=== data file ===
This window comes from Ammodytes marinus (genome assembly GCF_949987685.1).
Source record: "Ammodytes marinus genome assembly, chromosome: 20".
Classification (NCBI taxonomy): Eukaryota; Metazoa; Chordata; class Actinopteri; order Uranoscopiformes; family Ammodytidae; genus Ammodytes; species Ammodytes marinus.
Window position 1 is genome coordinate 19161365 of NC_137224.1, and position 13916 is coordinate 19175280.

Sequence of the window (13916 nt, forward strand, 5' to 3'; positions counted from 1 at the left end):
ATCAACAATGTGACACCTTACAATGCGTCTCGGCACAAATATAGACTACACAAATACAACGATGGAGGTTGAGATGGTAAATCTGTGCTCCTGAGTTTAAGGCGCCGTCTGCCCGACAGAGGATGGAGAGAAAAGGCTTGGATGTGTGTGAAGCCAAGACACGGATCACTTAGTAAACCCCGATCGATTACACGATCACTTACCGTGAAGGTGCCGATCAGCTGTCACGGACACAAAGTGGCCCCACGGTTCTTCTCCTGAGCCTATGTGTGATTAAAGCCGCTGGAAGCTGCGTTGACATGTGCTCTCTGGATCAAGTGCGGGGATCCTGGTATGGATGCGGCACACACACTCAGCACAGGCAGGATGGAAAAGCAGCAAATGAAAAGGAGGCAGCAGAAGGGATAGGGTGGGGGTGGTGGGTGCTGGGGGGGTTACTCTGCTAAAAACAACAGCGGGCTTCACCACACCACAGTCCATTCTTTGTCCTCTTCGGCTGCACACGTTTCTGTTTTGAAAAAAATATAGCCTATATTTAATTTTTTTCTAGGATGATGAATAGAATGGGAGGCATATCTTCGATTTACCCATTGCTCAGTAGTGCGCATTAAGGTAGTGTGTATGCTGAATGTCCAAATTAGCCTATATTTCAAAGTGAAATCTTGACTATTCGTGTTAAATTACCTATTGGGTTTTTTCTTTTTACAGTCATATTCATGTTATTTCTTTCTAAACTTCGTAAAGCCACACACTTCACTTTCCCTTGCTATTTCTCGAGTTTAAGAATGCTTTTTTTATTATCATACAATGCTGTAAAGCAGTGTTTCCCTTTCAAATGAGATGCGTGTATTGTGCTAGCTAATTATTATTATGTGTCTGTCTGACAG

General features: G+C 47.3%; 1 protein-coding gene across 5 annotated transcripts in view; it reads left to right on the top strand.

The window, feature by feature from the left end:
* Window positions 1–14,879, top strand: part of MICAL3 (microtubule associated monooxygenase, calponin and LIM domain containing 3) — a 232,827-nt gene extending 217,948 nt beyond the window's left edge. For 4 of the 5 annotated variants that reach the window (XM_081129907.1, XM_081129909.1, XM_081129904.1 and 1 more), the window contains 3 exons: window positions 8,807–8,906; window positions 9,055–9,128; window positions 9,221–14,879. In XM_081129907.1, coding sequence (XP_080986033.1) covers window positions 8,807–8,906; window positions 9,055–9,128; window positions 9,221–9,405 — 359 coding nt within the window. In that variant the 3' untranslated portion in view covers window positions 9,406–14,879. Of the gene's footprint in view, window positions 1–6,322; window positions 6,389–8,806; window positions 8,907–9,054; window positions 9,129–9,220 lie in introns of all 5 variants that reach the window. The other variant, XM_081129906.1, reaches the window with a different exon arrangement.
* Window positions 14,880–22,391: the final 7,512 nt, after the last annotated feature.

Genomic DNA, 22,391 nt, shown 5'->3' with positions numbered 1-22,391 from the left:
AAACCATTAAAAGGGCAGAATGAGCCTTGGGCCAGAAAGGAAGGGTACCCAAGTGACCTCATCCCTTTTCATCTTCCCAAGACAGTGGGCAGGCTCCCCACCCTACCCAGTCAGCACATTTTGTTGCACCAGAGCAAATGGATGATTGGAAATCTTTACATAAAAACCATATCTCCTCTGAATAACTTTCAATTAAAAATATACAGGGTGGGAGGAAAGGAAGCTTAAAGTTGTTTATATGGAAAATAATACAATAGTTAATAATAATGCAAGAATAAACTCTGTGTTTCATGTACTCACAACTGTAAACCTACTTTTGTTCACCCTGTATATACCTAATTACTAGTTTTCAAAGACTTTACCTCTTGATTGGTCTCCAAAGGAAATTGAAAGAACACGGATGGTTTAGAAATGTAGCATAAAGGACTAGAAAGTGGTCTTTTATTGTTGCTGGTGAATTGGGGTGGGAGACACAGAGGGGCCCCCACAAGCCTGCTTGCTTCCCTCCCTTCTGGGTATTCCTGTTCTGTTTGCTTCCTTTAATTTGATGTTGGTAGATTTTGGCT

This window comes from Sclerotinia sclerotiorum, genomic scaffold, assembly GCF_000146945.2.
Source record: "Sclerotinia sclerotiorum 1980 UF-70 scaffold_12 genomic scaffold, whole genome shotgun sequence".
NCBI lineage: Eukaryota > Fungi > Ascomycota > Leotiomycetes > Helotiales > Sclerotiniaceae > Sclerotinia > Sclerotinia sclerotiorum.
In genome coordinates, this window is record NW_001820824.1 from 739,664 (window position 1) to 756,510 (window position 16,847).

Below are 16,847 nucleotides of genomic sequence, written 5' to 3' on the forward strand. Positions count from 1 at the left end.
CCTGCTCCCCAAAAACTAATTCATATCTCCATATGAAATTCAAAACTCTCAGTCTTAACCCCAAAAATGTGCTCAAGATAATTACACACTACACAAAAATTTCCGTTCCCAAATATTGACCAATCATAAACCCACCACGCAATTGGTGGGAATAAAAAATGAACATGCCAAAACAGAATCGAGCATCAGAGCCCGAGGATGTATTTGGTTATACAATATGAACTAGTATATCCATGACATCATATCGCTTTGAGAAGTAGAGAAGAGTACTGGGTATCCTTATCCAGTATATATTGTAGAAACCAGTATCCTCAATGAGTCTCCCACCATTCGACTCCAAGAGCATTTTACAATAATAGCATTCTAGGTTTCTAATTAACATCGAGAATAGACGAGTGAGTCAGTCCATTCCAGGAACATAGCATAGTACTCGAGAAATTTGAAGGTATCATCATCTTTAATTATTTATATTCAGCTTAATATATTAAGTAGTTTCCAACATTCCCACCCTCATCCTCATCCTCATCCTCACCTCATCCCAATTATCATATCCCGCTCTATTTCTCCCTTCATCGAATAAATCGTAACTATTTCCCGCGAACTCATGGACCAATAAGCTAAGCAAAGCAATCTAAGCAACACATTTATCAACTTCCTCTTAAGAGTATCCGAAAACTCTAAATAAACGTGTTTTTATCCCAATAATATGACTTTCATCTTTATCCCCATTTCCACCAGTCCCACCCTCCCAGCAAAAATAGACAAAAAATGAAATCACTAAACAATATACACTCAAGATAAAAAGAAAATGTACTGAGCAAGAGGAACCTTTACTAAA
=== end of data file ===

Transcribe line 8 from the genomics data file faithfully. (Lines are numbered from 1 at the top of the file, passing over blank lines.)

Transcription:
The window, feature by feature from the left end: